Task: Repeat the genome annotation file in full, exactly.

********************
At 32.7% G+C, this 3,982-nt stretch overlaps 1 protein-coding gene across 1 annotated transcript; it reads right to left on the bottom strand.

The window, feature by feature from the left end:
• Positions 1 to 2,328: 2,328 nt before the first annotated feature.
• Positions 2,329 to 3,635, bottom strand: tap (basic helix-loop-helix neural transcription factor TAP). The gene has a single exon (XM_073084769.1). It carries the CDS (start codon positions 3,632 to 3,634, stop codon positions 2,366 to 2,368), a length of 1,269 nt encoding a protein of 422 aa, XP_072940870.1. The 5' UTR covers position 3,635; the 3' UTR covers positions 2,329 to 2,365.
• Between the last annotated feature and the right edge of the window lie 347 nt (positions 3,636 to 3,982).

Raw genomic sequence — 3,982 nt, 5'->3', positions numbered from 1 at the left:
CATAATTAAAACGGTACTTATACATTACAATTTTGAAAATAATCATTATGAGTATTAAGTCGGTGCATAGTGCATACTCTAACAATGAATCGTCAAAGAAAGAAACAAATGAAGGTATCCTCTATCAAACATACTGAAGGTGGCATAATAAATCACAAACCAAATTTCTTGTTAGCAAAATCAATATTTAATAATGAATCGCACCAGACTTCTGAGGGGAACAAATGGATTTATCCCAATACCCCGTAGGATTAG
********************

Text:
At 32.7% G+C, this 3,982-nt stretch overlaps 1 protein-coding gene across 1 annotated transcript; it reads right to left on the bottom strand.

The window, feature by feature from the left end:
• Positions 1 to 2,328: 2,328 nt before the first annotated feature.
• Positions 2,329 to 3,635, bottom strand: tap (basic helix-loop-helix neural transcription factor TAP). The gene has a single exon (XM_073084769.1). It carries the CDS (start codon positions 3,632 to 3,634, stop codon positions 2,366 to 2,368), a length of 1,269 nt encoding a protein of 422 aa, XP_072940870.1. The 5' UTR covers position 3,635; the 3' UTR covers positions 2,329 to 2,365.
• Between the last annotated feature and the right edge of the window lie 347 nt (positions 3,636 to 3,982).

Raw genomic sequence — 3,982 nt, 5'->3', positions numbered from 1 at the left:
CATAATTAAAACGGTACTTATACATTACAATTTTGAAAATAATCATTATGAGTATTAAGTCGGTGCATAGTGCATACTCTAACAATGAATCGTCAAAGAAAGAAACAAATGAAGGTATCCTCTATCAAACATACTGAAGGTGGCATAATAAATCACAAACCAAATTTCTTGTTAGCAAAATCAATATTTAATAATGAATCGCACCAGACTTCTGAGGGGAACAAATGGATTTATCCCAATACCCCGTAGGATTAG